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A new study published in Science brings scientists one step closer to developing a lithium-air battery, which could someday be lighter and last longer than the lithium-ion batteries currently found in cell phones, laptops, and hybrid cars.

Lithium-air batteries are a hot area of investigation—a handful of research institutions and companies are currently exploring the technology for use in vehicles. However, the technology is in its infancy and many challenges to a practical rechargeable lithium-air battery remain.

Fossil fuels provide about 80% of the world’s energy and, despite dire predictions since the early 20th century, supplies will not run out any time soon, according to speakers at a AAAS discussion on meeting global energy demand.

“Oil is good for 50 years at current consumption rates, [and] could be extended longer as you go to more difficult resources,” said Steven E. Koonin, under secretary for science at the U.S. Department of Energy. “Coal—there are hundreds of years.”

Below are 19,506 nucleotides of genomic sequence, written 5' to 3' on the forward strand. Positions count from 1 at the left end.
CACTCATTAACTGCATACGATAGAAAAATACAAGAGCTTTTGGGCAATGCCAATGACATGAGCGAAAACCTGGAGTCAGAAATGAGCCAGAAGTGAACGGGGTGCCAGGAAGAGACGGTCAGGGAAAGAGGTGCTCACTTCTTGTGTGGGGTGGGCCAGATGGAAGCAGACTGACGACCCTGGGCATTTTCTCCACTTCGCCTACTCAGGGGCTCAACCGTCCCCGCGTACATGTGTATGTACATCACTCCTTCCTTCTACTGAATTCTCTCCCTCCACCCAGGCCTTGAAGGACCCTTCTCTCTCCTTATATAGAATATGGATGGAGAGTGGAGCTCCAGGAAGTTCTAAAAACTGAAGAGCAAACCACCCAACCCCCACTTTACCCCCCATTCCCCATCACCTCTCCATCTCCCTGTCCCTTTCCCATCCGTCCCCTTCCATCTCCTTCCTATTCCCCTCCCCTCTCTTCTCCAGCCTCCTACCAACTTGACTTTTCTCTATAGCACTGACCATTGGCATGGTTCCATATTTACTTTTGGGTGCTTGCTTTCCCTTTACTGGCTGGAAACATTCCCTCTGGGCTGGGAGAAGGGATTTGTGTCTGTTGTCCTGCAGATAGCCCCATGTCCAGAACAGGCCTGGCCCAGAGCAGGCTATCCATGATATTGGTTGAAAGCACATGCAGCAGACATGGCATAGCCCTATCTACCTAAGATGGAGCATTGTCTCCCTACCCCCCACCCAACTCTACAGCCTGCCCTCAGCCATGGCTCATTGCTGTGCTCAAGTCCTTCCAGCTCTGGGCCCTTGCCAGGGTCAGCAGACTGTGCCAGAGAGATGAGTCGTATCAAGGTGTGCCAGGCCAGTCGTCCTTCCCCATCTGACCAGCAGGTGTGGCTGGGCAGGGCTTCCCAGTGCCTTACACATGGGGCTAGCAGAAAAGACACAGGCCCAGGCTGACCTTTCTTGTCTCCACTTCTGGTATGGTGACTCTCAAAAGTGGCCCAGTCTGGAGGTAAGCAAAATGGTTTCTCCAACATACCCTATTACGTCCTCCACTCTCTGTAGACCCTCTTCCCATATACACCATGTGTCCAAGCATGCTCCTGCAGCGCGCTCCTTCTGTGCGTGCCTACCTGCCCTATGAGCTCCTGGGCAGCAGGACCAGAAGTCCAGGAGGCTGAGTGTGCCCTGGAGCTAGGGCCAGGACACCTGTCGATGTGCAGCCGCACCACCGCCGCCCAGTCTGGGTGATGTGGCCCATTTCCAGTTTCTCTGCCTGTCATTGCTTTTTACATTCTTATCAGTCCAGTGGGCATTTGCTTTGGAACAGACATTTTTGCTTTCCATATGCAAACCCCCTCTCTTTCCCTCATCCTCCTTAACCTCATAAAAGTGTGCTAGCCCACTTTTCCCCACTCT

The AAAS Board of Directors has adopted a statement on the human right to the benefits of science, pledging to help get scientists more involved in an ongoing global effort to clarify the meaning of that right.

The right to enjoy the benefits and applications of scientific progress was first internationally recognized in the Universal Declaration of Human Rights, adopted by the United Nations General Assembly in 1948.